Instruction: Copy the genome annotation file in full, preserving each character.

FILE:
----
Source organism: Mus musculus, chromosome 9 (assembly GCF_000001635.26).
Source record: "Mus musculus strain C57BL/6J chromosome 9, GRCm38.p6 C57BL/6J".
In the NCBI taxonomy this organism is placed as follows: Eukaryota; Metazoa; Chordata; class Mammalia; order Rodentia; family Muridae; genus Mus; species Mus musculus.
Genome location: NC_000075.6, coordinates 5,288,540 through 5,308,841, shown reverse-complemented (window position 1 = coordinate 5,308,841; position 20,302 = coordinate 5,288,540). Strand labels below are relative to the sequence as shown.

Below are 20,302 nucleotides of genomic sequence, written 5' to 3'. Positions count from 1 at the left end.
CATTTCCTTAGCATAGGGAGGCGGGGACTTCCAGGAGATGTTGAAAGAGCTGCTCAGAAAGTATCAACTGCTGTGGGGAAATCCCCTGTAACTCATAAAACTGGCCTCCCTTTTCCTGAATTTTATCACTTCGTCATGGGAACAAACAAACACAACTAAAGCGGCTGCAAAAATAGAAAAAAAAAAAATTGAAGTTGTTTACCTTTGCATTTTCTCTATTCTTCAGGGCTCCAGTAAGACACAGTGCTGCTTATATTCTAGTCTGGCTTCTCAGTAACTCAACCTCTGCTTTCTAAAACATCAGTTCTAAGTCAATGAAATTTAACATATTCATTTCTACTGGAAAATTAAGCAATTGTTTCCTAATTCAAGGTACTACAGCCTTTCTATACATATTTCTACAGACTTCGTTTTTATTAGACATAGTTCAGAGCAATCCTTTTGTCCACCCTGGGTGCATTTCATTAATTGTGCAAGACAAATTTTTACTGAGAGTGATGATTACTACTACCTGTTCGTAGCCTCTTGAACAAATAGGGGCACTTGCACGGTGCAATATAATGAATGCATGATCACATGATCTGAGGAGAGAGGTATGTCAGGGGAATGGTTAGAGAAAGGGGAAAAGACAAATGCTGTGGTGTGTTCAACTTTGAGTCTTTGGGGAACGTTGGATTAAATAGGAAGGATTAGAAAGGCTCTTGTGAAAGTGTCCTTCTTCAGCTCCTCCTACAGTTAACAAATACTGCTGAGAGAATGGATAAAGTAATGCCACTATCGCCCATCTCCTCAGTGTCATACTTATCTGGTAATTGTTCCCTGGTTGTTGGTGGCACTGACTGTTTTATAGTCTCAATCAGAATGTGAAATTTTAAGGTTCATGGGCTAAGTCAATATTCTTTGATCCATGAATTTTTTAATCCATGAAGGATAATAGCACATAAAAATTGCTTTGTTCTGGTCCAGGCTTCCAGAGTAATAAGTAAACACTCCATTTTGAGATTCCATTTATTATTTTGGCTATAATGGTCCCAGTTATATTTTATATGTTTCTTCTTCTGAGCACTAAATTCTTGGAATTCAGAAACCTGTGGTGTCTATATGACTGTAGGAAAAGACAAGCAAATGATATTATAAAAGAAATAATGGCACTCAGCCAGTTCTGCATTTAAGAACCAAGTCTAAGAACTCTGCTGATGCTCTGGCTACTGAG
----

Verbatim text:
Source organism: Mus musculus, chromosome 9 (assembly GCF_000001635.26).
Source record: "Mus musculus strain C57BL/6J chromosome 9, GRCm38.p6 C57BL/6J".
In the NCBI taxonomy this organism is placed as follows: Eukaryota; Metazoa; Chordata; class Mammalia; order Rodentia; family Muridae; genus Mus; species Mus musculus.
Genome location: NC_000075.6, coordinates 5,288,540 through 5,308,841, shown reverse-complemented (window position 1 = coordinate 5,308,841; position 20,302 = coordinate 5,288,540). Strand labels below are relative to the sequence as shown.

Below are 20,302 nucleotides of genomic sequence, written 5' to 3'. Positions count from 1 at the left end.
CATTTCCTTAGCATAGGGAGGCGGGGACTTCCAGGAGATGTTGAAAGAGCTGCTCAGAAAGTATCAACTGCTGTGGGGAAATCCCCTGTAACTCATAAAACTGGCCTCCCTTTTCCTGAATTTTATCACTTCGTCATGGGAACAAACAAACACAACTAAAGCGGCTGCAAAAATAGAAAAAAAAAAAATTGAAGTTGTTTACCTTTGCATTTTCTCTATTCTTCAGGGCTCCAGTAAGACACAGTGCTGCTTATATTCTAGTCTGGCTTCTCAGTAACTCAACCTCTGCTTTCTAAAACATCAGTTCTAAGTCAATGAAATTTAACATATTCATTTCTACTGGAAAATTAAGCAATTGTTTCCTAATTCAAGGTACTACAGCCTTTCTATACATATTTCTACAGACTTCGTTTTTATTAGACATAGTTCAGAGCAATCCTTTTGTCCACCCTGGGTGCATTTCATTAATTGTGCAAGACAAATTTTTACTGAGAGTGATGATTACTACTACCTGTTCGTAGCCTCTTGAACAAATAGGGGCACTTGCACGGTGCAATATAATGAATGCATGATCACATGATCTGAGGAGAGAGGTATGTCAGGGGAATGGTTAGAGAAAGGGGAAAAGACAAATGCTGTGGTGTGTTCAACTTTGAGTCTTTGGGGAACGTTGGATTAAATAGGAAGGATTAGAAAGGCTCTTGTGAAAGTGTCCTTCTTCAGCTCCTCCTACAGTTAACAAATACTGCTGAGAGAATGGATAAAGTAATGCCACTATCGCCCATCTCCTCAGTGTCATACTTATCTGGTAATTGTTCCCTGGTTGTTGGTGGCACTGACTGTTTTATAGTCTCAATCAGAATGTGAAATTTTAAGGTTCATGGGCTAAGTCAATATTCTTTGATCCATGAATTTTTTAATCCATGAAGGATAATAGCACATAAAAATTGCTTTGTTCTGGTCCAGGCTTCCAGAGTAATAAGTAAACACTCCATTTTGAGATTCCATTTATTATTTTGGCTATAATGGTCCCAGTTATATTTTATATGTTTCTTCTTCTGAGCACTAAATTCTTGGAATTCAGAAACCTGTGGTGTCTATATGACTGTAGGAAAAGACAAGCAAATGATATTATAAAAGAAATAATGGCACTCAGCCAGTTCTGCATTTAAGAACCAAGTCTAAGAACTCTGCTGATGCTCTGGCTACTGAG